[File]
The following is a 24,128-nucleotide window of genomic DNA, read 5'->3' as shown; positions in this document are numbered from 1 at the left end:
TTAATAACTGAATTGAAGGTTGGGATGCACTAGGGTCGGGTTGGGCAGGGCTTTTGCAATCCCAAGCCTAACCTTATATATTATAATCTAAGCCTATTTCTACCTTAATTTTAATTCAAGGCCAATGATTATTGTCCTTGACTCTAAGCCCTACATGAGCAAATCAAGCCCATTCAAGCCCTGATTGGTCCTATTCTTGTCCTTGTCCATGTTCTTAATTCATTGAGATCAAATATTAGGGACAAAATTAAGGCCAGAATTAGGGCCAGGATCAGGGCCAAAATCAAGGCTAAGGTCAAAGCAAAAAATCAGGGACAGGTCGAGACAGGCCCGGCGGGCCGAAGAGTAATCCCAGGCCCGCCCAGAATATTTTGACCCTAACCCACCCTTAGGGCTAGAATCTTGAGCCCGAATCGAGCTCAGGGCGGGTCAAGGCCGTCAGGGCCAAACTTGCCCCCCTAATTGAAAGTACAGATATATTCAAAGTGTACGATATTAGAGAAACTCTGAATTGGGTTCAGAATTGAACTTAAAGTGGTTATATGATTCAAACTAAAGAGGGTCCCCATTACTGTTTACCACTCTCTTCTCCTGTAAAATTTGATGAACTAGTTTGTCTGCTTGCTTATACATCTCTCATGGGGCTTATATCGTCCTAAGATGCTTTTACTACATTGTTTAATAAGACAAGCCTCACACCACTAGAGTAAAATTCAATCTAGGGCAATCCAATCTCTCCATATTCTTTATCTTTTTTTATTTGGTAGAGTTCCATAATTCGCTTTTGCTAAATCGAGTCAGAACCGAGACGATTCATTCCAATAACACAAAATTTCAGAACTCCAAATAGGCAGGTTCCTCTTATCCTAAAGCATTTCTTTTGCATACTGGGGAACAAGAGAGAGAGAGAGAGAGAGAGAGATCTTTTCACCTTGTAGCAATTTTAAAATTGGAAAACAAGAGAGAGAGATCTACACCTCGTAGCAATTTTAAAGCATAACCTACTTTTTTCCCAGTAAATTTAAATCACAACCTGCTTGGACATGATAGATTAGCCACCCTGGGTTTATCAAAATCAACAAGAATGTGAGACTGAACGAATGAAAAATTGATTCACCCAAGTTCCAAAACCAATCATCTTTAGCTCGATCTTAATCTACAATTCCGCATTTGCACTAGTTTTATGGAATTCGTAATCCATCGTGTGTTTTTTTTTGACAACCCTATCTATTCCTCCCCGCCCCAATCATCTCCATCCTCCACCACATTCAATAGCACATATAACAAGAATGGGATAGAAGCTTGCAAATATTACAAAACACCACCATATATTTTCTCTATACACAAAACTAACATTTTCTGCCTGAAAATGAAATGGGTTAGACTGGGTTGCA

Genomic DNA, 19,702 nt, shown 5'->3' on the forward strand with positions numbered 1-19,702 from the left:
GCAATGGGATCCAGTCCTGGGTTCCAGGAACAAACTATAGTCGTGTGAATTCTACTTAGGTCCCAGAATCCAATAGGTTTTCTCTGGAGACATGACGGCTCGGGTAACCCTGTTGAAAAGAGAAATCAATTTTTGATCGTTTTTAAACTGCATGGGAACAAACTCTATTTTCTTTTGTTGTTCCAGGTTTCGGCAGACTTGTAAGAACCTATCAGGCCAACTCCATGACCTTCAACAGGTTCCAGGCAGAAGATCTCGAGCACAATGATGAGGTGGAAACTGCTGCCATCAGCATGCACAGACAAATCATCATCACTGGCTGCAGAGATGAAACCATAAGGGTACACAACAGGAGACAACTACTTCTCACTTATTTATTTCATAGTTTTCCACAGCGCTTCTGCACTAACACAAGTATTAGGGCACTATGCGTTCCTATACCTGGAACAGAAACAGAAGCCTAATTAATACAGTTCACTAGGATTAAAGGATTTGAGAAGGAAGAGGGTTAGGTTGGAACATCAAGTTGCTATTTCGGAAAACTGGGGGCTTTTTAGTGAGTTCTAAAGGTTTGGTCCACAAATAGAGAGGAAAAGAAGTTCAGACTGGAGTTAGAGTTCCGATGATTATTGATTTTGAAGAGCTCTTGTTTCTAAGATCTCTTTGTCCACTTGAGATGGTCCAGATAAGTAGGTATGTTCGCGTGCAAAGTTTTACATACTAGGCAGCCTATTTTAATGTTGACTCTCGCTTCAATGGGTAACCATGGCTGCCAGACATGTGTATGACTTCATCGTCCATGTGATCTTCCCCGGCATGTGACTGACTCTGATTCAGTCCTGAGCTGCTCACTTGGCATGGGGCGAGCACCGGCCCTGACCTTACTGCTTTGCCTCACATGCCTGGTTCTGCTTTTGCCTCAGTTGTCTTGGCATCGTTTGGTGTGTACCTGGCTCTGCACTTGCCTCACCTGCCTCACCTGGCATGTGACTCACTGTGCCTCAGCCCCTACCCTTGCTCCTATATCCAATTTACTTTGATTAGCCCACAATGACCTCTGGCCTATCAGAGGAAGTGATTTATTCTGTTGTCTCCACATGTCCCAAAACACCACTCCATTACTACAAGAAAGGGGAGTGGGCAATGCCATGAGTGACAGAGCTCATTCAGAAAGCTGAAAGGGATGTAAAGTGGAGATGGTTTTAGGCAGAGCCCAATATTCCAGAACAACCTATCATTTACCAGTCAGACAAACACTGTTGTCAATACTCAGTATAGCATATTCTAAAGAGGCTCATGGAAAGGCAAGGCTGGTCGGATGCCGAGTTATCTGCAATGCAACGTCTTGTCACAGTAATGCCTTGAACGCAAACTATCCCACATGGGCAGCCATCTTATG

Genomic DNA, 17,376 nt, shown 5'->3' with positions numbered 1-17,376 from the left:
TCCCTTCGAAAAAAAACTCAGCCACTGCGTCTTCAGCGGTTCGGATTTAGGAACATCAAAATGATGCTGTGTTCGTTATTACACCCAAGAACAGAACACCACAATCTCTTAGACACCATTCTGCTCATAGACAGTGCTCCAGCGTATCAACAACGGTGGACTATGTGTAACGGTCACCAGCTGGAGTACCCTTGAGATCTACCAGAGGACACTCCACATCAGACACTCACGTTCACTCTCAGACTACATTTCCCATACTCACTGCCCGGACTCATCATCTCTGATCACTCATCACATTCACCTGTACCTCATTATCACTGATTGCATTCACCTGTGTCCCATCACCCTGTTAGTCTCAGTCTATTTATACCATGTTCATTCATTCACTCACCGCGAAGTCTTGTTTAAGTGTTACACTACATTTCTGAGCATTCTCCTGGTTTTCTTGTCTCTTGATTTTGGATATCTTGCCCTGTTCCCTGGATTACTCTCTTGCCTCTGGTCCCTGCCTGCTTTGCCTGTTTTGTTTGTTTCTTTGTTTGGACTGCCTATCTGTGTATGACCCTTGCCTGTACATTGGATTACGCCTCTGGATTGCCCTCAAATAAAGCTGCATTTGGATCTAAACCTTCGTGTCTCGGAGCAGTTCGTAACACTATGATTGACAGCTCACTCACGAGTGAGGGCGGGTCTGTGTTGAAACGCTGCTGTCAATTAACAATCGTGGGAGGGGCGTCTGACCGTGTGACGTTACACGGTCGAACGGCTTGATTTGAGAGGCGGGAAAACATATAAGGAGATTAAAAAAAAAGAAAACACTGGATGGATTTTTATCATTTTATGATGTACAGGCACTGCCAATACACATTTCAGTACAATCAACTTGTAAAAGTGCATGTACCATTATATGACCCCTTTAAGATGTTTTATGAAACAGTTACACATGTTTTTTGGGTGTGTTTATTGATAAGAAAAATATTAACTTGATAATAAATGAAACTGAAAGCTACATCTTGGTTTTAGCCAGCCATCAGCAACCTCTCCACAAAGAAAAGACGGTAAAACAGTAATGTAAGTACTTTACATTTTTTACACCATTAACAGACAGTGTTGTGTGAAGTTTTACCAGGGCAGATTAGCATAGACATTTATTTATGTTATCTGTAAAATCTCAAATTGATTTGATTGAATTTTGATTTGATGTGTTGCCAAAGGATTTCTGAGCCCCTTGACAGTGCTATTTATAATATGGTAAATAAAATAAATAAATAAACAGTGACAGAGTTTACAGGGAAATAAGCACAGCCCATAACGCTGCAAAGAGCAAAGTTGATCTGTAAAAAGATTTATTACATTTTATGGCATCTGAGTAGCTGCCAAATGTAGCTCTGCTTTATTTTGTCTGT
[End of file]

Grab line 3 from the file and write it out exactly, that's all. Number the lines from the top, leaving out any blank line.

Genomic DNA, 19,702 nt, shown 5'->3' on the forward strand with positions numbered 1-19,702 from the left: